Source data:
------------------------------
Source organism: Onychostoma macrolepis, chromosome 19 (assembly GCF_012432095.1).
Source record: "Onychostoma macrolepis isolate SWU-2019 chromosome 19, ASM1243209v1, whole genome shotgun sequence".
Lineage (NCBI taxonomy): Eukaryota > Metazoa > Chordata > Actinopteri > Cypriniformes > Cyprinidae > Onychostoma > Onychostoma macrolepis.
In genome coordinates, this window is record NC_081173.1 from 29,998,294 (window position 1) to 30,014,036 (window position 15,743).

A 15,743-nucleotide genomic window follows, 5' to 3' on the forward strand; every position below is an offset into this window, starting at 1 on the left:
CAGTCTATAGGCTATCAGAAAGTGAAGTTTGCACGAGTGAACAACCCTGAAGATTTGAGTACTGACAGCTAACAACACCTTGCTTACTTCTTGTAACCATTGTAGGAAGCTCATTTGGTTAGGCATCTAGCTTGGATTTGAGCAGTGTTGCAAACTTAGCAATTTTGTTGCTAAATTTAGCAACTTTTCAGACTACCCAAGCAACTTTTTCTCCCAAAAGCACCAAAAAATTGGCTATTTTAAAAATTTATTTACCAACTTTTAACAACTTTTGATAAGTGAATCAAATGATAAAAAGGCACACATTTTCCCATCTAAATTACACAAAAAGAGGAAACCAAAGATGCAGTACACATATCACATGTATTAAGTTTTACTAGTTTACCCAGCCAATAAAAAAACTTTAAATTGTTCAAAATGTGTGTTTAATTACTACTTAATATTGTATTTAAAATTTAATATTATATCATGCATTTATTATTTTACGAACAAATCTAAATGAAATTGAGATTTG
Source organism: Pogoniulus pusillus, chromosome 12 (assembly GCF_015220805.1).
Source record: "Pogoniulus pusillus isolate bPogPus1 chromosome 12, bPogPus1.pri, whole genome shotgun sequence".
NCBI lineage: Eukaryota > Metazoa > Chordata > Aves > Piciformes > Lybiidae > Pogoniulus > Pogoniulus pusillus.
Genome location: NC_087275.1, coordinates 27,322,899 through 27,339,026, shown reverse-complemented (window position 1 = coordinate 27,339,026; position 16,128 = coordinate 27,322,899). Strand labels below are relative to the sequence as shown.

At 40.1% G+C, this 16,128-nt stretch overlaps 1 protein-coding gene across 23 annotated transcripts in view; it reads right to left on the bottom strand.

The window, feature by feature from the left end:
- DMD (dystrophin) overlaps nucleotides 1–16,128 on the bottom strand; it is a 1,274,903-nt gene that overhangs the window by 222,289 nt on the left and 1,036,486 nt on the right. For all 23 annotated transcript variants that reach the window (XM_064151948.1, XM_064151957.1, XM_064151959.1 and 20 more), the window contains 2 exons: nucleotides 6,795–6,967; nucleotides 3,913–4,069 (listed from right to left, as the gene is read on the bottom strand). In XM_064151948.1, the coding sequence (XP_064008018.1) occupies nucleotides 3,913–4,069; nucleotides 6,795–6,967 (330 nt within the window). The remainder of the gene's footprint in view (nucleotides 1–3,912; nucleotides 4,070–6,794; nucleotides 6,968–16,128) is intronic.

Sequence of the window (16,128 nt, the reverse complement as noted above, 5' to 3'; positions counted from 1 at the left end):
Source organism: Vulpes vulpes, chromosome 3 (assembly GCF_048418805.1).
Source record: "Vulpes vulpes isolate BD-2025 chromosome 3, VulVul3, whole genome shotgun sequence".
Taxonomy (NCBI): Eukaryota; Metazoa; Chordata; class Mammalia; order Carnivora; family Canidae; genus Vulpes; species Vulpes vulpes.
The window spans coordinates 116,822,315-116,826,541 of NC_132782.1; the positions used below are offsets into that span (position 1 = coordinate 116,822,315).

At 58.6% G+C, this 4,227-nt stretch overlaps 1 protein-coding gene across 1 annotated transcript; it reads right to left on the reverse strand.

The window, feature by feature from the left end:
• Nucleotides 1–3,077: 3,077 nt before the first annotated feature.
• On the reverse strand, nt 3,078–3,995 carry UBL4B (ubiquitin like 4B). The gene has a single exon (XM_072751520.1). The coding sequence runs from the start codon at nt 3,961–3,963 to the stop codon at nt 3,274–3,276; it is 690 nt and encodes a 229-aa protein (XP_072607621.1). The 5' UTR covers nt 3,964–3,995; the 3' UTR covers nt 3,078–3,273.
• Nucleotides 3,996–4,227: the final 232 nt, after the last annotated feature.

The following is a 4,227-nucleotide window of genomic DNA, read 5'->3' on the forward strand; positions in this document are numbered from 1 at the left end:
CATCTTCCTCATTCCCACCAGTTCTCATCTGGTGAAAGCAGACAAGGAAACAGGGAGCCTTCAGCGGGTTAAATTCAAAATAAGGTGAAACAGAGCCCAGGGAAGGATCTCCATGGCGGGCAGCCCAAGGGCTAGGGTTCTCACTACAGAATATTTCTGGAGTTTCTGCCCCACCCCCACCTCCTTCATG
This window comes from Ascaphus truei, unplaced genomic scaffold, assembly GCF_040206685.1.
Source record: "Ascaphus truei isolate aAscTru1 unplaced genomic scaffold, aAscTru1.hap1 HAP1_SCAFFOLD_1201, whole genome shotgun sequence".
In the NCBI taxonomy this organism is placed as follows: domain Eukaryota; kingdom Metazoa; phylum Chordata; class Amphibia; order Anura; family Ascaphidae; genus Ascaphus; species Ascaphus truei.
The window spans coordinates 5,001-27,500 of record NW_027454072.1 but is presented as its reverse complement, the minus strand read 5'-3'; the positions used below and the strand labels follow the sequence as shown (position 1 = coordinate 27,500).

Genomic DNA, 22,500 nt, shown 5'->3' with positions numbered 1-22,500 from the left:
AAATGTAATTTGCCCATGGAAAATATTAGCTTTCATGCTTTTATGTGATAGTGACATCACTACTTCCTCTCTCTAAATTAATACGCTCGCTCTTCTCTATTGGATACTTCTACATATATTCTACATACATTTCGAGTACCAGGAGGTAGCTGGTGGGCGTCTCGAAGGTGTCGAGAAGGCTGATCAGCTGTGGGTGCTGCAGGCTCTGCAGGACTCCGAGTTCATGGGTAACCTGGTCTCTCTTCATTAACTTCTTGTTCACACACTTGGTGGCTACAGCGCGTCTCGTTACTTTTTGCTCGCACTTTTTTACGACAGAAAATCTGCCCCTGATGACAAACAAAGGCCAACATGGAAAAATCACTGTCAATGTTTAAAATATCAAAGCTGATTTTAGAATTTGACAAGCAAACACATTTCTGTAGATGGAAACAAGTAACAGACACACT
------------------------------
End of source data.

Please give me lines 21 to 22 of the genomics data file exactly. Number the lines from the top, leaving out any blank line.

• Nucleotides 1–3,077: 3,077 nt before the first annotated feature.
• On the reverse strand, nt 3,078–3,995 carry UBL4B (ubiquitin like 4B). The gene has a single exon (XM_072751520.1). The coding sequence runs from the start codon at nt 3,961–3,963 to the stop codon at nt 3,274–3,276; it is 690 nt and encodes a 229-aa protein (XP_072607621.1). The 5' UTR covers nt 3,964–3,995; the 3' UTR covers nt 3,078–3,273.